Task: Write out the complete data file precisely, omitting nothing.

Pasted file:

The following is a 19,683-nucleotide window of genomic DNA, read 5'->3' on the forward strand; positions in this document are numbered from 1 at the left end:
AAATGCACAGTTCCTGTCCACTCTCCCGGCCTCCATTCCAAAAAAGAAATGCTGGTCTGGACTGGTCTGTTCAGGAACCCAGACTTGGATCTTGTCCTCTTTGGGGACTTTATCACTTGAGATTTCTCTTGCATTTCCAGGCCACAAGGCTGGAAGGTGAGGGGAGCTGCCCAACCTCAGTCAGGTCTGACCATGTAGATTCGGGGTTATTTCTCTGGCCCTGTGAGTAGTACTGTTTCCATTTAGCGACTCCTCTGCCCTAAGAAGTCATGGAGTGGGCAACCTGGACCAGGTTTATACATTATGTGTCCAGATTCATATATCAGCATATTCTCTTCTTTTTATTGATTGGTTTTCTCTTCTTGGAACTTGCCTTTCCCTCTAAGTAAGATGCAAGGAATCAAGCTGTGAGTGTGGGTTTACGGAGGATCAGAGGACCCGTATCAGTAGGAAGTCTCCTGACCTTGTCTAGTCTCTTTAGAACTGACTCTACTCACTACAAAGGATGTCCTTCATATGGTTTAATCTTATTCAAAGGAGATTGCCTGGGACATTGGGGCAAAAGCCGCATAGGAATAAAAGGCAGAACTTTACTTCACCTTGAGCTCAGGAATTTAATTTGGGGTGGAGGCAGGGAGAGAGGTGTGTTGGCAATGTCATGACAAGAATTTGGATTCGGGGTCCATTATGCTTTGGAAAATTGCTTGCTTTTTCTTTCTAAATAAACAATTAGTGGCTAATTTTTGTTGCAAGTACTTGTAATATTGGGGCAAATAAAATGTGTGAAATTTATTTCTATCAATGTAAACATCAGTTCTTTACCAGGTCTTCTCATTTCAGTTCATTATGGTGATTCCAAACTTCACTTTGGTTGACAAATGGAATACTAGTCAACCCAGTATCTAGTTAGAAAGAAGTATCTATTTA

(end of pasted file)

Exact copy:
The following is a 19,683-nucleotide window of genomic DNA, read 5'->3' on the forward strand; positions in this document are numbered from 1 at the left end:
AAATGCACAGTTCCTGTCCACTCTCCCGGCCTCCATTCCAAAAAAGAAATGCTGGTCTGGACTGGTCTGTTCAGGAACCCAGACTTGGATCTTGTCCTCTTTGGGGACTTTATCACTTGAGATTTCTCTTGCATTTCCAGGCCACAAGGCTGGAAGGTGAGGGGAGCTGCCCAACCTCAGTCAGGTCTGACCATGTAGATTCGGGGTTATTTCTCTGGCCCTGTGAGTAGTACTGTTTCCATTTAGCGACTCCTCTGCCCTAAGAAGTCATGGAGTGGGCAACCTGGACCAGGTTTATACATTATGTGTCCAGATTCATATATCAGCATATTCTCTTCTTTTTATTGATTGGTTTTCTCTTCTTGGAACTTGCCTTTCCCTCTAAGTAAGATGCAAGGAATCAAGCTGTGAGTGTGGGTTTACGGAGGATCAGAGGACCCGTATCAGTAGGAAGTCTCCTGACCTTGTCTAGTCTCTTTAGAACTGACTCTACTCACTACAAAGGATGTCCTTCATATGGTTTAATCTTATTCAAAGGAGATTGCCTGGGACATTGGGGCAAAAGCCGCATAGGAATAAAAGGCAGAACTTTACTTCACCTTGAGCTCAGGAATTTAATTTGGGGTGGAGGCAGGGAGAGAGGTGTGTTGGCAATGTCATGACAAGAATTTGGATTCGGGGTCCATTATGCTTTGGAAAATTGCTTGCTTTTTCTTTCTAAATAAACAATTAGTGGCTAATTTTTGTTGCAAGTACTTGTAATATTGGGGCAAATAAAATGTGTGAAATTTATTTCTATCAATGTAAACATCAGTTCTTTACCAGGTCTTCTCATTTCAGTTCATTATGGTGATTCCAAACTTCACTTTGGTTGACAAATGGAATACTAGTCAACCCAGTATCTAGTTAGAAAGAAGTATCTATTTA